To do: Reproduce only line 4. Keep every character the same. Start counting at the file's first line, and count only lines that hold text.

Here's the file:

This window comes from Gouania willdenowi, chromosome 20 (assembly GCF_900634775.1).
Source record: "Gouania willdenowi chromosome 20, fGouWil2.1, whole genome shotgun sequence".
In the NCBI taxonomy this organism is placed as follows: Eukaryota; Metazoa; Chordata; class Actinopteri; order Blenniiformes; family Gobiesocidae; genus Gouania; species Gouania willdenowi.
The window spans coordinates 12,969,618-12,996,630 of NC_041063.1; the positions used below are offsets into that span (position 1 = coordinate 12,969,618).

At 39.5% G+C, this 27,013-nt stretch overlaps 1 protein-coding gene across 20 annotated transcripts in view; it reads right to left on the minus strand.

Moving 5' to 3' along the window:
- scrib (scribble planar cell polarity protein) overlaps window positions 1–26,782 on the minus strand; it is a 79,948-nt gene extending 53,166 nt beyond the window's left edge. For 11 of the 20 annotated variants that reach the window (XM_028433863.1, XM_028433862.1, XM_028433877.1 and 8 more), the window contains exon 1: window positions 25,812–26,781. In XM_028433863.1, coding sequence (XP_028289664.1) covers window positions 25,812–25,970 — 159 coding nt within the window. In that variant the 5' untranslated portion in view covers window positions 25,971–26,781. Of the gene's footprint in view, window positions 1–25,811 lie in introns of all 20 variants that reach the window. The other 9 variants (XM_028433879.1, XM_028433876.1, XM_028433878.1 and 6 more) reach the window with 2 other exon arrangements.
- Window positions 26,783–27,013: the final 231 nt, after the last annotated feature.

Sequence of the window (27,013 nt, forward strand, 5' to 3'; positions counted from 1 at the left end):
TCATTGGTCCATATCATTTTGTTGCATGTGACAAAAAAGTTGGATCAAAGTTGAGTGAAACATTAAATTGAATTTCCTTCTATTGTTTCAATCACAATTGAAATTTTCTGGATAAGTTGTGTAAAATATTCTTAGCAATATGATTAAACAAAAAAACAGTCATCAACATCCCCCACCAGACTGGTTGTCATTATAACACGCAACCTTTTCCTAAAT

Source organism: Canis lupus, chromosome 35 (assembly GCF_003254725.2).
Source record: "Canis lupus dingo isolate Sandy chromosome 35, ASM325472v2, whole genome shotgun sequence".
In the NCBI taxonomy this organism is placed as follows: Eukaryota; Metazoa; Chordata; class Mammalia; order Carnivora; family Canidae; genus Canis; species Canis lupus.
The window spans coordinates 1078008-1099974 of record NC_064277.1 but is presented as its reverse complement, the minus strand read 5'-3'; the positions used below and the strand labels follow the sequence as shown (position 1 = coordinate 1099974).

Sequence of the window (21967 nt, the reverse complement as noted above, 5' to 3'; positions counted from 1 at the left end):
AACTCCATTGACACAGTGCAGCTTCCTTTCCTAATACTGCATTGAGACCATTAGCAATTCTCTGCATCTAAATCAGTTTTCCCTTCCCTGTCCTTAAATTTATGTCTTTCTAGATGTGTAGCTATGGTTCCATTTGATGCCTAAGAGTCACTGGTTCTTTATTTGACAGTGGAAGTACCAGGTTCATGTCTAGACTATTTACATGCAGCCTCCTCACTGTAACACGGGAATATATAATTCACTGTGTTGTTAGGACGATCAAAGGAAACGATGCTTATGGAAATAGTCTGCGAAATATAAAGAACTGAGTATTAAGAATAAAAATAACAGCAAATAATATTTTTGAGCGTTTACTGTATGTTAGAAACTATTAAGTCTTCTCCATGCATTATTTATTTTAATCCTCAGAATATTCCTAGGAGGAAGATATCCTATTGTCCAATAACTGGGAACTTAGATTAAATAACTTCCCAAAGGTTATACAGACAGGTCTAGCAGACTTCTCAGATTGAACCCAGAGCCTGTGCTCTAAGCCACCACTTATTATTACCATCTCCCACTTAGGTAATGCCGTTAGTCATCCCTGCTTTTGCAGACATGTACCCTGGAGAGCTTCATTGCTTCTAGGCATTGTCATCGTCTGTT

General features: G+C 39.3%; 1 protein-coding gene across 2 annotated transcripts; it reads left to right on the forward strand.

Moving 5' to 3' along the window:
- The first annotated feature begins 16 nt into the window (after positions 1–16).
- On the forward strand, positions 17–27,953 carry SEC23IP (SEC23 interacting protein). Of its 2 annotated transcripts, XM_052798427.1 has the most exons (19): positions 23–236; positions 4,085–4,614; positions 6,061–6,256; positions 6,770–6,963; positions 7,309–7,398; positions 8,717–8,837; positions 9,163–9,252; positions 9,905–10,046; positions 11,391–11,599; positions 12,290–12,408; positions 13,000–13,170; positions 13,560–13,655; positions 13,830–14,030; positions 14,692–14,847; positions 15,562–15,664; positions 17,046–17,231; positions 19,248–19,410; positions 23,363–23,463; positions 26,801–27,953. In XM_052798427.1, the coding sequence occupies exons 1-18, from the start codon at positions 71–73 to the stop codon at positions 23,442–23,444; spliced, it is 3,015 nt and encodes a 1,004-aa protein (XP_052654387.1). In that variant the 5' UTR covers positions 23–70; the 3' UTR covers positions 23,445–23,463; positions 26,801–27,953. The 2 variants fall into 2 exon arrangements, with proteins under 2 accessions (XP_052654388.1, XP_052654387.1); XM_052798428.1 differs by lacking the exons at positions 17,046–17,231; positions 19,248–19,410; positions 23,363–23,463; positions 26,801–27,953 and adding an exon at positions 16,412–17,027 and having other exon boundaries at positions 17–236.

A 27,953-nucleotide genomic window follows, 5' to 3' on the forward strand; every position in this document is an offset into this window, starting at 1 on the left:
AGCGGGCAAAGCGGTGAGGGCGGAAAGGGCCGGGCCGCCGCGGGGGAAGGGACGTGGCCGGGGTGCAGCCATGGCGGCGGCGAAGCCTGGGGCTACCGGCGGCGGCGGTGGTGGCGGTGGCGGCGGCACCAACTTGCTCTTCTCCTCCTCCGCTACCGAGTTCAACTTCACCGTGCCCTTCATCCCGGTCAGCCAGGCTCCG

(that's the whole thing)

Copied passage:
The window spans coordinates 12,969,618-12,996,630 of NC_041063.1; the positions used below are offsets into that span (position 1 = coordinate 12,969,618).